In Science this week, two separate research teams report the identification of peptides used by the fungal pathogen that causes wheat stem rust disease to overcome resistance by the crop plant. In one study, scientists used comparative whole-genome sequencing to pinpoint a stem rust gene that encodes a peptide that increases in abundance over the course of plant infection. Further, they found that mutated forms of the peptide are able to evade detection by the plant’s immune system. In the second study, investigators identified a fungal peptide that binds to a plant receptor for a rust-resistance gene. The studies may help develop methods to identify wheat that requires additional protection from this devastating disease. GenomeWeb has more on these studies, here.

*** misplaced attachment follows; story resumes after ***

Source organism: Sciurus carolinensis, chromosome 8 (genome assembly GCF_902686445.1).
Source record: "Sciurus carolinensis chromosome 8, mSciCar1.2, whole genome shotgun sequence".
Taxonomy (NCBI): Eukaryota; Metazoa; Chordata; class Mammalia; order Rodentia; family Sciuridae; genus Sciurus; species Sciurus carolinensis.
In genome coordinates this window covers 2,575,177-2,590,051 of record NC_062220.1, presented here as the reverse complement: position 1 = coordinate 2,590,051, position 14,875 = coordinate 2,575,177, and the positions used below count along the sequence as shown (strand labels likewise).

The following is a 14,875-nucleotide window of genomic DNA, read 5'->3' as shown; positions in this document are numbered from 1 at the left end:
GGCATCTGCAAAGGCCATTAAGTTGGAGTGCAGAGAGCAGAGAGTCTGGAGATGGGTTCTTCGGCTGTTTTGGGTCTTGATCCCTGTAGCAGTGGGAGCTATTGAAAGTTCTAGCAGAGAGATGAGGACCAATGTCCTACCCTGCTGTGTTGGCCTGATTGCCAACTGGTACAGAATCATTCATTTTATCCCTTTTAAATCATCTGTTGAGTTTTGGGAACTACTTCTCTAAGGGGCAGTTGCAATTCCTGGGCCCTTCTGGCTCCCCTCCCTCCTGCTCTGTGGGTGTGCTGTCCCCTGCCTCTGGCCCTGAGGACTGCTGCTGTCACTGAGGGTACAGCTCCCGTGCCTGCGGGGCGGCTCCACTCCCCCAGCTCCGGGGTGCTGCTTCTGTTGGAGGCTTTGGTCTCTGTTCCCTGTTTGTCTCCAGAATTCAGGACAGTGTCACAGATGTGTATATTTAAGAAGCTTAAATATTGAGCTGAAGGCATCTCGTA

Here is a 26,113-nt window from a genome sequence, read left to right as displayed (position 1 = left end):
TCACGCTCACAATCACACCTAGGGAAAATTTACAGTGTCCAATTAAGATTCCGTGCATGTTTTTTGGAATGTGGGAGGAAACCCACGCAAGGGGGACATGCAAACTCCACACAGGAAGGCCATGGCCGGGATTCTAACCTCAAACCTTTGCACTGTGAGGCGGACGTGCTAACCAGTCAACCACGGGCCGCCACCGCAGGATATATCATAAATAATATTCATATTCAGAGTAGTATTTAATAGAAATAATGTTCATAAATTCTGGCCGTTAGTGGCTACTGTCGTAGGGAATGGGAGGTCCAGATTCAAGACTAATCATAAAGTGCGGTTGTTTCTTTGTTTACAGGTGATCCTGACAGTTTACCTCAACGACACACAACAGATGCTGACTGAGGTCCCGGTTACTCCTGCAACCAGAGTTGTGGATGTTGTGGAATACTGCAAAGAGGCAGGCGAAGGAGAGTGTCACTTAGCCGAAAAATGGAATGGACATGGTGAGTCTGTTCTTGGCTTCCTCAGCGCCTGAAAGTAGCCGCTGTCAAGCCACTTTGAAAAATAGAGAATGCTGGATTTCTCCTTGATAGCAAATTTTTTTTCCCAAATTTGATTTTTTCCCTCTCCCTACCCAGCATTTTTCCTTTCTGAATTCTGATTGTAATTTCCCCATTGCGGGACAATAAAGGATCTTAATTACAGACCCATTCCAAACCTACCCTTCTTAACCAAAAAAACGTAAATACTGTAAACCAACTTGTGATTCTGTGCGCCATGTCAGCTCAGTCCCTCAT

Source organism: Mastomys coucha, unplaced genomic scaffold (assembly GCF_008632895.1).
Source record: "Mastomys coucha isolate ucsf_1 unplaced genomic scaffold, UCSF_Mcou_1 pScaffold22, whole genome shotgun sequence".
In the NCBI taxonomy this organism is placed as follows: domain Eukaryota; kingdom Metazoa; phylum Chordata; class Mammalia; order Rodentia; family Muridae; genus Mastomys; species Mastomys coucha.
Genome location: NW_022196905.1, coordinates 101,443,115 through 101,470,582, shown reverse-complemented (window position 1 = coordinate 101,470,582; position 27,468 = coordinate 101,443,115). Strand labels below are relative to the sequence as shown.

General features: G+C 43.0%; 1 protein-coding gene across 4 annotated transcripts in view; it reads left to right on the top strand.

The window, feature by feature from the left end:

And in Science Advances, a University of California, Berkeley-led team reports on the use of CRISPR-Cas9 genome editing to treat amyotrophic lateral sclerosis in a mouse model of the disease. They delivered CRISPR molecules targeting the mutant form of a gene called SOD1 — which is responsible for a percentage of the familial form of the disease — into newborn mice using a vector that could enter the spinal cord and reach affected motor neurons. Treated animals exhibited 50 percent more motor neurons, a 37 percent delay in disease onset, and a 25 percent increase in survival compared to controls. The findings may not only point to a new therapeutic option for ALS, but for other central nervous system orders as well, the authors write. The Scan also covers this, here.